A press release titled, "Ramirez Asset Management Launches Government Money Market Fund in Partnership with the Hispanic Scholarship Fund," says, "Ramirez Asset Management ('RAM') has expanded its partnership with the Hispanic Scholarship Fund ('HSF'), one of the nation's largest nonprofit organizations supporting Hispanic American higher education. RAM and HSF's expanded partnership is tied to the December 2023 launch of the Ramirez Government Money Market Fund (RAMXX). RAM will proudly donate 10 percent of the new fund’s net management revenues to HSF to further support Latino/a students with the knowledge, resources, and support needed to access higher education. RAMXX is unique in the money fund marketplace, as it is one of a few managed by a diverse investment firm. As of April 30, 2024, the Ramirez Government Money Market Fund had $271 million in total fund assets with several Fortune 500 companies as pioneer investors in the Fund and supporters of the next generation of diverse leaders."

Sam Ramirez Jr., President and Chief Executive Officer of RAM, comments, "Since our founding, support for the Hispanic community has been in our organizational DNA. The launch of this money market fund is an extension of our belief in the work of the Hispanic Scholarship Fund and its impact on the Hispanic community. As a firm, we are proud to expand our support of Hispanic youth through this initiative."

The release explains, "The Ramirez Government Money Market Fund is a traditional government money market fund invested in securities issued by the U.S. government, its agencies and instrumentalities, including repurchase agreements that are collateralized solely by U.S. government securities. At this time, the Fund is available for direct investment and is accessible via the leading cash management portals: ICD (Treasury First), JP Morgan (Morgan Money), US Bank (Cash Solutions) and Treasury Curve. RAM is diligently working to make the fund available on other cash portals in the near future."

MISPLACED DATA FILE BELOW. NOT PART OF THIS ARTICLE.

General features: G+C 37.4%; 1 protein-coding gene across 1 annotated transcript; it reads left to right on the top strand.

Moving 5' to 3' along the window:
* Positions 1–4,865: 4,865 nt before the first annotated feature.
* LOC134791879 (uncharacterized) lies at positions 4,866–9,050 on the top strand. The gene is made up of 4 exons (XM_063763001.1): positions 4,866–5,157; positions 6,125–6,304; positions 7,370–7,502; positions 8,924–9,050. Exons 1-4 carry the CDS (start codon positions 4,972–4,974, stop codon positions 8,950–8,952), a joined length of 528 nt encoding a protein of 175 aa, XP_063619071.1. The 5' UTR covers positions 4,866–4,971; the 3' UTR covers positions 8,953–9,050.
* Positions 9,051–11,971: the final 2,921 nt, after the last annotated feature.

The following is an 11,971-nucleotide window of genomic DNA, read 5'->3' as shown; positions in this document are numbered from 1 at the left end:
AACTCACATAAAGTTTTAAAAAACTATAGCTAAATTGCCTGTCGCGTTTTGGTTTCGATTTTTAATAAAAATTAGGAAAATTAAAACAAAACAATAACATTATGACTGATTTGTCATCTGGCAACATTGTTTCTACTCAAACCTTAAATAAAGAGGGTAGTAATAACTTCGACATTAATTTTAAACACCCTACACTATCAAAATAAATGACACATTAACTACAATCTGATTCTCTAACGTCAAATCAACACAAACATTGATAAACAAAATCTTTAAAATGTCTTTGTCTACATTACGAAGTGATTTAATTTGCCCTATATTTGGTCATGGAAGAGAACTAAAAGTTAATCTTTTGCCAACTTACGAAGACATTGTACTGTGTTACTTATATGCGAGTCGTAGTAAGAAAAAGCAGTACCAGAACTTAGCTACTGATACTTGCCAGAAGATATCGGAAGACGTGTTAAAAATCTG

It states, "As one of the nation’s leading nonprofit organizations supporting higher education, HSF supports more than 25,000 Scholars at over 1,200 colleges, universities, and graduate schools across the country. Since its founding in 1975, HSF has awarded over $790 million in scholarships and provides a broad range of programs and support services for students, parents, HSF Scholars, and HSF Alumni."

Fidel Vargas, Chief Executive Officer of HSF, adds, "We are excited to partner with Ramirez on this initiative and applaud the organization for its ongoing support of HSF and commitment to the Hispanic community. I am proud to highlight that 90+ cents of every dollar spent by HSF goes directly to Scholarships, Support Services, Career Services and Programs, and the funding from this initiative will be no different. This partnership will directly contribute to our ability to provide support services and scholarships to thousands of parents, students, and HSF Scholars across the country." For more, see our Jan. 3, 2024 Crane Data News: "Ramirez Asset Management Launches Government MMF; Federated on 24."

In other news, J.P. Morgan's most recent "Short-Term Market Outlook And Strategy" writes that, "Yes, T-bill demand should remain robust.” They comment, “While the outcome of the upcoming November election remains highly uncertain, the one thing we know is that the US fiscal deficit will remain large in the coming years, regardless of who wins. As our Treasury strategists note, given Treasury’s current net coupon borrowing capacity and their estimates of the budget deficit forecasts over the medium term, Treasury will likely remain underfunded in FY26 and beyond. And while it would make sense to finance the funding gap by increased coupon auction sizes, as the deficit is likely to be more structural than cyclical in nature, the minutes to the May refunding meeting interestingly revealed that some members of TBAC felt that the recommended 15-20% T-bill share of the market could be revisited at a later date, given market developments and continued robust demand in the years since the original recommendation. Reading between the lines, it appears there is a possibility that the T-bill share of the market could migrate above the current recommended range over time."